Legislation authorizing new speed cameras for New York City, Suffolk and Nassau counties was signed into law today by Governor Andrew Cuomo.
“If you think speed cameras are intrusive, don’t break the law. And if you don’t break the law you don’t have anything to worry about. And if you’re speeding in front of a school, you should have something to worry about,” Cuomo said.
The law allows for 120 new cameras to be installed near school zones in New York City, as well as 69 cameras in Suffolk County and 56 in Nassau. That brings the total in the city to 140, added to the 20 cameras authorized under a 2013 pilot program.
"We know that when drivers know they might get caught, they slow down. That’s critically important in school zones, where even five miles per hour can make the difference between life and death for a child,” said Senate Majority Co-Leader Jeff Klein, the lead sponsor of the camera bill in the senate.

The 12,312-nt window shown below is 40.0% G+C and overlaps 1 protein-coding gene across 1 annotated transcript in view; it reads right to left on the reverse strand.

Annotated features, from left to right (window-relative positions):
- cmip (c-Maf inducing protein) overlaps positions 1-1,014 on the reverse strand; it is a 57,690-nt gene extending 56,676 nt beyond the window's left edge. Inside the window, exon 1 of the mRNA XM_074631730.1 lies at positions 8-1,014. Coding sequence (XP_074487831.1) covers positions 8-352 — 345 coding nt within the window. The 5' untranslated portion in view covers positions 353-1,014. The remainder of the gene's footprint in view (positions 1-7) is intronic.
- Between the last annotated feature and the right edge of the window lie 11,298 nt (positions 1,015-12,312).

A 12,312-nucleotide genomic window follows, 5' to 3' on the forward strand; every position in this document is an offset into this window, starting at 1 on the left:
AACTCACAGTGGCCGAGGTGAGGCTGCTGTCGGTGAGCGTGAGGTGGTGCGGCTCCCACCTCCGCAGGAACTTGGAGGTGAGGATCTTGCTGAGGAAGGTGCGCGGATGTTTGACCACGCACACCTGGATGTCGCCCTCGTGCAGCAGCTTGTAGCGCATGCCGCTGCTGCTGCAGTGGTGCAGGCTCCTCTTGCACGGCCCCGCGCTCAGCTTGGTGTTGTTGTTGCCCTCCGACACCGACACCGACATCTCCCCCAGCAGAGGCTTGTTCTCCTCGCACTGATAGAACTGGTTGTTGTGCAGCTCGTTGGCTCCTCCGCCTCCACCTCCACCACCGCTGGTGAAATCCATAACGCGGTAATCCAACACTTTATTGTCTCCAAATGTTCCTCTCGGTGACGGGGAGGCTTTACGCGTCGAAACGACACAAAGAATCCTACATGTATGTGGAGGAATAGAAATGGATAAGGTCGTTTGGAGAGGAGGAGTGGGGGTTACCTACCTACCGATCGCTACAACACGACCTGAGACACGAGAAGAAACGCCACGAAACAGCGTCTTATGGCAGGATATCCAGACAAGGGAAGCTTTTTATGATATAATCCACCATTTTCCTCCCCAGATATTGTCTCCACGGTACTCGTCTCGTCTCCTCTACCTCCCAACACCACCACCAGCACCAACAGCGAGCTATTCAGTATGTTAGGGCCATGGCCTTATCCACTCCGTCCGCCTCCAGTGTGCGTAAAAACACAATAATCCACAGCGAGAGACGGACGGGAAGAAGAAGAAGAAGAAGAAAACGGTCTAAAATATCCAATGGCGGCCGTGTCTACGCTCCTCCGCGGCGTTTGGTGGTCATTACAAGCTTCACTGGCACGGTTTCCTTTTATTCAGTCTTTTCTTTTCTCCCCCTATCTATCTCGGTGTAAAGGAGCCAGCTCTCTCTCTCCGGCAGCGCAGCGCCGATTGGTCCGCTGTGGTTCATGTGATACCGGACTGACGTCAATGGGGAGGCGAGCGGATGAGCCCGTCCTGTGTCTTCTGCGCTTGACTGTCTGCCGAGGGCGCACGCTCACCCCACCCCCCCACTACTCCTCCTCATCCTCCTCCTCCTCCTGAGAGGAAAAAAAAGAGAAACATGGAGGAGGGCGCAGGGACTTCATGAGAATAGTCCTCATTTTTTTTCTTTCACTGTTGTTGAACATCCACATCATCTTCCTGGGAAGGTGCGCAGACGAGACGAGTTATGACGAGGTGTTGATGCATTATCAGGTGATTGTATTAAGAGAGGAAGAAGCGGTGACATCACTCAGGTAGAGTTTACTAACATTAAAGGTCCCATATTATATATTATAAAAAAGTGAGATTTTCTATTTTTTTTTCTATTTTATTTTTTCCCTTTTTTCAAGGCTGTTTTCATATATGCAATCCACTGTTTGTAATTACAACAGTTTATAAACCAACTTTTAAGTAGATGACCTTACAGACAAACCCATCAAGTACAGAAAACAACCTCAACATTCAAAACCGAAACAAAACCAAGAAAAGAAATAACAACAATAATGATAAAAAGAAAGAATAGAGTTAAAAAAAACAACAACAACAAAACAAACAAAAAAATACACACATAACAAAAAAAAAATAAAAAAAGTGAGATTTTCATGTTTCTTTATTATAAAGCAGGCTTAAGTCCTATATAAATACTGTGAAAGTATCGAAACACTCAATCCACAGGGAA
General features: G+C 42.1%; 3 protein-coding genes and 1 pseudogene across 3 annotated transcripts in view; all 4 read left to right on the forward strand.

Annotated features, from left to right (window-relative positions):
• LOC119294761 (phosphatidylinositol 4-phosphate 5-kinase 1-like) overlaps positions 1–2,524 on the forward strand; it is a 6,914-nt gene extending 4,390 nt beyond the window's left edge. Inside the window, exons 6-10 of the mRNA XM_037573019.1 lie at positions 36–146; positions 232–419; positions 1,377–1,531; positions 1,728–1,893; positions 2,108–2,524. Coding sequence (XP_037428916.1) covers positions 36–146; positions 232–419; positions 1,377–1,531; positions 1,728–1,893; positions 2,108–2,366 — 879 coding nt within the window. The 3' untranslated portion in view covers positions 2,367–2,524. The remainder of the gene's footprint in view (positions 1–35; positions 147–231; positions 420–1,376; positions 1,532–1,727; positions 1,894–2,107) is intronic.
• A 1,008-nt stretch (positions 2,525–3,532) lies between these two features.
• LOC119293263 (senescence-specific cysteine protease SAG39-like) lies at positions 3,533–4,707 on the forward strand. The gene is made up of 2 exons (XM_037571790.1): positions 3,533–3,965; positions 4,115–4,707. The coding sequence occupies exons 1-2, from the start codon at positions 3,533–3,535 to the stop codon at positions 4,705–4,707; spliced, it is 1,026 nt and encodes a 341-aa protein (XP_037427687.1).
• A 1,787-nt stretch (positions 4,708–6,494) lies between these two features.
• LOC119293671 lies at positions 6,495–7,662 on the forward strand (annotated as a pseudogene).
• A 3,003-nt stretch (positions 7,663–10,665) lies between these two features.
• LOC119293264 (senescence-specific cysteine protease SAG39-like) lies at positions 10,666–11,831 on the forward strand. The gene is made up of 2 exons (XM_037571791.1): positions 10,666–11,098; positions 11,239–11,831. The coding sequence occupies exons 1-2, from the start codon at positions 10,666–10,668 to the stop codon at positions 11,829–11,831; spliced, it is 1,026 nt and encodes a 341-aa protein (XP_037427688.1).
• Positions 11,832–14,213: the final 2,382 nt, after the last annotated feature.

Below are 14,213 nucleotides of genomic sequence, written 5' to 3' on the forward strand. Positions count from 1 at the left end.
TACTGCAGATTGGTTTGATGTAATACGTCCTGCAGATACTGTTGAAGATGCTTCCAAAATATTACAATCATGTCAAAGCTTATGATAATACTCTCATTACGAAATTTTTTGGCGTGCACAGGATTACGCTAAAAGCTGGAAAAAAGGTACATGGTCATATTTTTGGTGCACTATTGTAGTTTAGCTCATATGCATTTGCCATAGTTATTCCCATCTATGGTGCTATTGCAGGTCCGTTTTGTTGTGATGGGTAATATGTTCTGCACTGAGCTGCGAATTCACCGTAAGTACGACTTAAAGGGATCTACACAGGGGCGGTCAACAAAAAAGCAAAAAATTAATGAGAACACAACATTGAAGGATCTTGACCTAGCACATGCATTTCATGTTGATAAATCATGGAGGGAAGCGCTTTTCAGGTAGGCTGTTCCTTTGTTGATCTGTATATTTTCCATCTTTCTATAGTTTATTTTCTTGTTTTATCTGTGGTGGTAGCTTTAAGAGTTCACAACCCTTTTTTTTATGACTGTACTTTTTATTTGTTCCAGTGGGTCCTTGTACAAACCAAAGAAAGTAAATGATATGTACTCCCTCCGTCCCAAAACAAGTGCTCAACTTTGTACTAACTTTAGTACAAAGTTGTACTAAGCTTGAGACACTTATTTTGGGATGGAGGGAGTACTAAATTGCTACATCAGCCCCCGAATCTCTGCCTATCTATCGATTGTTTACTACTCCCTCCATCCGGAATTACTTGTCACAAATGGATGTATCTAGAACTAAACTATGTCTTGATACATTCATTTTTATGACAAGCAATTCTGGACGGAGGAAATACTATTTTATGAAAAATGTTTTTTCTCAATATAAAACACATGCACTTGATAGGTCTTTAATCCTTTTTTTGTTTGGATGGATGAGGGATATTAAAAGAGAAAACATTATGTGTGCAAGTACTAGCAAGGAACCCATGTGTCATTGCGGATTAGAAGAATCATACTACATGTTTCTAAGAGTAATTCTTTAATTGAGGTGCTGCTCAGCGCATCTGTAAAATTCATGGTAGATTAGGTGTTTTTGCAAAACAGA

All the cameras are required to shut off an hour after school ends, which means most stop issuing tickets around 4 pm. A WNYC investigation found that traffic crashes peak in the city at 4 pm, just as the cameras go dark. The cameras currently operational — five, at last count — have issued more than 41,000 tickets since the start of the year. Tickets are issued only when drivers go more than 10 hours over the speed limit, which means over 25 in the 15-mile-an-hour school zone.
Mayor Bill de Blasio and the New York City Council have both asked Albany for the authority to control the number, placement and operating hours for speed cameras in the city — an authority Albany has yet to grant.
The new cameras can begin operating in 30 days.